|Tittibhasana: The Firefly Pose
by Barbara Benagh
Fire in the Belly
When you're ready, come out of Balasana, sit up, and extend your legs ahead of you. Spread them wide apart for Upavistha Konasana (Seated Angle Pose). Place your hands on the floor behind you for support as you position your pelvis at a right angle to the floor. If you have trouble achieving this, a folded blanket under your buttocks may help. Remain aware of your breathing rhythm, using each exhalation to help root your thigh bones to the floor. Soften your upper thigh, allowing it to move toward the hip joint, seating the femur head and freeing your hamstrings. Your weight should be centered on a line that runs down the backs of the thighs, the calves, and the heels. Elongate your legs and keep your feet active by extending the ball joints of your toes forward.
Once you can sit upright comfortably, move your hands to the floor in front of you. Keeping the thighs grounded, exhale to rotate your pelvis forward. Keep your front body long, your chest broad, and your neck long. At the same time, continue to root the thigh bones. This subtle action generates heat in the abdomen, a prelude to the intense abdominal action that helps you lift your pelvis off the floor in Tittibhasana.
Let’s explore this action more closely. As you sit in Upavistha Konasana, move your pubic bone down–away from your navel and back toward the tailbone–with each exhalation. At the same time, drop your tailbone to meet the pubis. These actions, when done correcty, will generate a distinct firming in your lower abdomen, but achieving the proper balance between these two actions is a sophisticated gesture that can take time and patience to learn. Yogis with tighter bodies will find the pubic bone movement difficult, while those with looser bodies may struggle with keeping the tailbone heavy. But learning to balance these actions is worth your attention and effort; it will result in very valuable internal support for your pelvis and spine.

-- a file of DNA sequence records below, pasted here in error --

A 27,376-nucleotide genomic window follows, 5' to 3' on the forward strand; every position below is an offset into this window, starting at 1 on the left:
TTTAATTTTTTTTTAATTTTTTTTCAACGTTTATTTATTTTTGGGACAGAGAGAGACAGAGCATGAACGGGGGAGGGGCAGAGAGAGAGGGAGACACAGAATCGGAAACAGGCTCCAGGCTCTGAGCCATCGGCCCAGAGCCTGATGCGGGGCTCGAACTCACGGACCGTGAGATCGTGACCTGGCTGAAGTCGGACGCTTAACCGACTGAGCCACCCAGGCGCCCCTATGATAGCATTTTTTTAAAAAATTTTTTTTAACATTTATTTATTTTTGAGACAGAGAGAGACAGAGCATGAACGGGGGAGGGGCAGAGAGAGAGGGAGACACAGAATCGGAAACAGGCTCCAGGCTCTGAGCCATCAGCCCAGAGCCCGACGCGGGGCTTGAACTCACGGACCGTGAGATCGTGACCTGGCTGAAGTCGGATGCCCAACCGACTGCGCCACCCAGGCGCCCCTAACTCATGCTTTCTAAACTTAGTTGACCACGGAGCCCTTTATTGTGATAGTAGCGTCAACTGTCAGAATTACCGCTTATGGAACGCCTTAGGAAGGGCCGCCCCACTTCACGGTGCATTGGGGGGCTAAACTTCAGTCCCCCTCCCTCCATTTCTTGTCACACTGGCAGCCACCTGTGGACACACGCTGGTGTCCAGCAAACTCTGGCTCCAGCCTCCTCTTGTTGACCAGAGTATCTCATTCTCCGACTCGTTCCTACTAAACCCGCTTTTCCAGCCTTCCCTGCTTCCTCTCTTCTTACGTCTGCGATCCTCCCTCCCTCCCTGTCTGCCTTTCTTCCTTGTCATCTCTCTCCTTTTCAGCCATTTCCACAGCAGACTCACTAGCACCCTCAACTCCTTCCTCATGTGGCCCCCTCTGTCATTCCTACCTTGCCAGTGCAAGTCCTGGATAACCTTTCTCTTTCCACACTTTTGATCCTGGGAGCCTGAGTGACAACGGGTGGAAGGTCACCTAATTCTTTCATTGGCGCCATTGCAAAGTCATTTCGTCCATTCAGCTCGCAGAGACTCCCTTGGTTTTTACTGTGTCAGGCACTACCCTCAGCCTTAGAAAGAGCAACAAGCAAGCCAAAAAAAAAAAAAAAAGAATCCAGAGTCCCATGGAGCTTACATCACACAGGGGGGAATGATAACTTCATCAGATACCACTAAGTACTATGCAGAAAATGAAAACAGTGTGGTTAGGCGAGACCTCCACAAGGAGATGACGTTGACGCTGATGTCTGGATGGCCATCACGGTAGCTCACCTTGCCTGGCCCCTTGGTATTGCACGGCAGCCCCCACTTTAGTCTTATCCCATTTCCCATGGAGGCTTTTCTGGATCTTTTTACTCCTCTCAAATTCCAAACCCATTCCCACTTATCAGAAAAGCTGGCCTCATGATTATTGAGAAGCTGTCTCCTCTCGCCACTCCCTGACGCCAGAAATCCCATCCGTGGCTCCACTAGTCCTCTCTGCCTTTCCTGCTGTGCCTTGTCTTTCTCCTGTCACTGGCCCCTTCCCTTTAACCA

When you have deepened your forward bend to your maximum, reach out and hold the outer edges of your feet (Figure 1). Now that your hands aren’t on floor, you really need the abdominal support we've been focusing on. Breathing with sufficient intensity will help you engage the marriage of the pubic bone and tailbone. Use the inner rhythm of your breath, especially the exhalation, to support this balanced action; feel your pelvis become light while your thighs remain rooted to the earth.
Even if you're flexible enough to reach the floor with your chest, you can increase the support in your pelvis more by keeping your torso suspended a few inches off the floor. Upavistha Konasana generates heat in the belly; you can amplify this energy by rotating your pelvis forward until you encounter resistance in your inner thighs and then shifting the heat of that resistance from the legs into your belly by intensifying the actions of your pubic bone and tailbone. You may almost feel as though your pelvis could take wing! You will not be able to sustain such intense action in these small muscles for long, so play with it briefly and then ease off to a level of effort that will allow you to stay in Upavistha Konasana for a longer time.